The case against Elinor Carlisle looks very black, but she has a champion: Dr. Peter Lord. Lord’s fallen in love with Elinor and is willing to do whatever he can to see that she is proved innocent. He visits Poirot and asks him to find any evidence that he can that will clear Elinor’s name. He even tells Poirot that it doesn’t matter to him if Elinor really is guilty; he wants her cleared. Poirot is intrigued by the case and visits Maidensford.
He soon finds out that village feeling runs strongly in this case. Some feel that Mary was an innocent victim, struck down by a spiteful and greedy Elinor Carlisle. Others feel that Mary was “above herself.” Aunt Laura had taken an interest in her and paid for her to go to finishing school and take other lessons, and many people feel that, for a girl from the lodge, Mary is too full of herself now and deliberately broke up Roddy’s and Elinor’s engagement. As he sifts through what everyone says, Poirot slowly builds up a picture of the people involved in this drama. In the process, he has several conversations that give him valuable information. In fact, when one character tells a seemingly inconsequential lie during one of them, Poirot begins to realize who the murderer was. He soon findss that this story has its roots in a long-held secret, and that there’s more to Mary’s death than simple spite or jealousy. Mary’s death is directly related to long-ago events.
Sad Cypress is as much of a character study as it is anything else. We learn, bit by bit, who the characters really are and what motivates them. Most interesting in this regard is the character of Mary Gerrard. As Poirot learns what different people thought of her and why, we learn small pieces of information about her that add up to the total picture of who she really was.
Many of the other characters in the novel are also interesting, and some of the village characters are almost comical. For instance, there’s a funny scene during which Poirot is having a conversation with the housekeeper, Mrs. Bishop, who is very status-conscious and certainly unwilling to talk to Poirot until she finds out that he’s been called in by Royalty. Then, her guard down, Mrs. Bishop and Poirot have an interesting and animated conversation about who would be an appropriate husband for (then) Princess Elizabeth. It’s only then that Poirot gets the information he’s looking for from Mrs. Bishop. There are also some interesting scenes of village life. Those are appealing, especially for those who enjoy the English village as a setting for murder mysteries.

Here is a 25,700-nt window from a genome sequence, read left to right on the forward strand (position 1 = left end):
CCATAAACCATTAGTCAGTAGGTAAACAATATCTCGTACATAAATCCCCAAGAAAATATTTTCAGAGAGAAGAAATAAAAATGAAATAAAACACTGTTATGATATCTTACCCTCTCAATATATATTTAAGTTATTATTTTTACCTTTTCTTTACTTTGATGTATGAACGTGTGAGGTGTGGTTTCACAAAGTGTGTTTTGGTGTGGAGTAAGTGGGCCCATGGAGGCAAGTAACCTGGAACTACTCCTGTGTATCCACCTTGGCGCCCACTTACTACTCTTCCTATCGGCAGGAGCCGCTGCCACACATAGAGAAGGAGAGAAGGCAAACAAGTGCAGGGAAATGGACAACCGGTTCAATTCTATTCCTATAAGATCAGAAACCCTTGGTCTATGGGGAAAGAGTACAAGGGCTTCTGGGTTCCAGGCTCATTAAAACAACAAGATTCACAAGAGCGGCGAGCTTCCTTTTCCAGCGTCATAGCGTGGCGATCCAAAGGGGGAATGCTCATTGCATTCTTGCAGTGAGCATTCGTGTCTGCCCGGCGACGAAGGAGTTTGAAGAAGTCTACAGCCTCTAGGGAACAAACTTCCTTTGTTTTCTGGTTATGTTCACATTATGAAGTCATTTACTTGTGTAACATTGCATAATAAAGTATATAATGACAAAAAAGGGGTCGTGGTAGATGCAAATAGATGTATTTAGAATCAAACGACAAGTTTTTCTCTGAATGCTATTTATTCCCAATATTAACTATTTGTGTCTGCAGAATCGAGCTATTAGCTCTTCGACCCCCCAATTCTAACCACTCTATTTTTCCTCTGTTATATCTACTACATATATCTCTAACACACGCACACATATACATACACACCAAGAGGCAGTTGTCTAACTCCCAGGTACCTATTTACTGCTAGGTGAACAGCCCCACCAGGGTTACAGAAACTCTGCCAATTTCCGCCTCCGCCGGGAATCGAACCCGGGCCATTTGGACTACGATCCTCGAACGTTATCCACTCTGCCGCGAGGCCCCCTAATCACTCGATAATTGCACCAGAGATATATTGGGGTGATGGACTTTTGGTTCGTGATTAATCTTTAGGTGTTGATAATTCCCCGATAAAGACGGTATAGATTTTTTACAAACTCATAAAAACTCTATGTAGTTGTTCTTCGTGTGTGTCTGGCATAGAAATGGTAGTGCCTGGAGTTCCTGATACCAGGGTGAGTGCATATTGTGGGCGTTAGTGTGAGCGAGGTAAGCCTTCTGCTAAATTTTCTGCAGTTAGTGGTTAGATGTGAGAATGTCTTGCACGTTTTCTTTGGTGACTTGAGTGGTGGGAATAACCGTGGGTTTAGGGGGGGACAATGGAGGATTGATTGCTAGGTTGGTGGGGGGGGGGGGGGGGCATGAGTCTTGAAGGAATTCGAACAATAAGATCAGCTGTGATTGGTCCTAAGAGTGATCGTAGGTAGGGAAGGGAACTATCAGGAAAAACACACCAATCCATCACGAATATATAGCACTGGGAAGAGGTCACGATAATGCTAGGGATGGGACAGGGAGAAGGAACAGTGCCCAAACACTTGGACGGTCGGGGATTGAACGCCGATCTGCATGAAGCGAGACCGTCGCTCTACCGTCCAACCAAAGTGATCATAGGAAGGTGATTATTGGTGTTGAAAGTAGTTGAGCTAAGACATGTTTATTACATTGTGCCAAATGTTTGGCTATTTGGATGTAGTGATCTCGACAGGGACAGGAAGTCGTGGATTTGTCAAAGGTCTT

Sad Cypress also contains some interesting courtroom scenes. What makes those scenes compelling is that we see the trial through the eyes of the Elinor Carlisle, the defendant. We learn through her point of view who comes up to the stand, and we get to hear the testimony of several of the witnesses. That, too, is interesting as the reader is challenged to figure out who’s committing perjury. The courtroom scenes don’t dominate the book, though. It’s really the relationships among the characters that take center stage in this novel.
Underlying the plot in Sad Cypress is also a social commentary on class and class structure. The differences between the way that Mary Gerrard and Elinor Carlisle are seen because of their births make for an interesting study in contrasts. Several characters make reference to Elinor being “a lady” and Mary being “the lodgekeeper’s daughter.” I don’t know for sure, but it seems to have been Christie’s way of commenting on the class differences that were integral parts of the England she knew.
I recommend Sad Cypress, especially for Poirot fans. He’s particularly effective as he gets involved in what seem like casual conversations with various characters, but which all lead him to the true killer. The pace of the novel is even, with Christie’s trademark twists in a few places, and the motive for the murder is based on old secrets and buried truths and what they mean for one of the characters, so fans of novels focused on “old sins with long shadows” will not be disappointed.